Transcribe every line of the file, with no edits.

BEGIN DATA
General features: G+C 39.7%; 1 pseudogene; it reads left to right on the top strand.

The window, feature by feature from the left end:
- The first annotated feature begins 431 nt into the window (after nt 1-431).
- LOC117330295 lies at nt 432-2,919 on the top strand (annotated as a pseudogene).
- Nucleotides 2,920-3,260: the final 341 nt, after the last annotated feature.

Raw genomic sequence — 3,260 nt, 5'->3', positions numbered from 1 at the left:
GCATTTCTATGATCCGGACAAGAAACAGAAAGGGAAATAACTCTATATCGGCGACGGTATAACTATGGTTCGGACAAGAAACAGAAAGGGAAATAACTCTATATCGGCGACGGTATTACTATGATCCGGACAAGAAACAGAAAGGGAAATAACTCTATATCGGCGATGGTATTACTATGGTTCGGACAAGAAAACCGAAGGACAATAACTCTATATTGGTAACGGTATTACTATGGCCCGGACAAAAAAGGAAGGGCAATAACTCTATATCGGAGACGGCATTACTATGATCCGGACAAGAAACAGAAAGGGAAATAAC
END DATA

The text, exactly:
General features: G+C 39.7%; 1 pseudogene; it reads left to right on the top strand.

The window, feature by feature from the left end:
- The first annotated feature begins 431 nt into the window (after nt 1-431).
- LOC117330295 lies at nt 432-2,919 on the top strand (annotated as a pseudogene).
- Nucleotides 2,920-3,260: the final 341 nt, after the last annotated feature.

Raw genomic sequence — 3,260 nt, 5'->3', positions numbered from 1 at the left:
GCATTTCTATGATCCGGACAAGAAACAGAAAGGGAAATAACTCTATATCGGCGACGGTATAACTATGGTTCGGACAAGAAACAGAAAGGGAAATAACTCTATATCGGCGACGGTATTACTATGATCCGGACAAGAAACAGAAAGGGAAATAACTCTATATCGGCGATGGTATTACTATGGTTCGGACAAGAAAACCGAAGGACAATAACTCTATATTGGTAACGGTATTACTATGGCCCGGACAAAAAAGGAAGGGCAATAACTCTATATCGGAGACGGCATTACTATGATCCGGACAAGAAACAGAAAGGGAAATAAC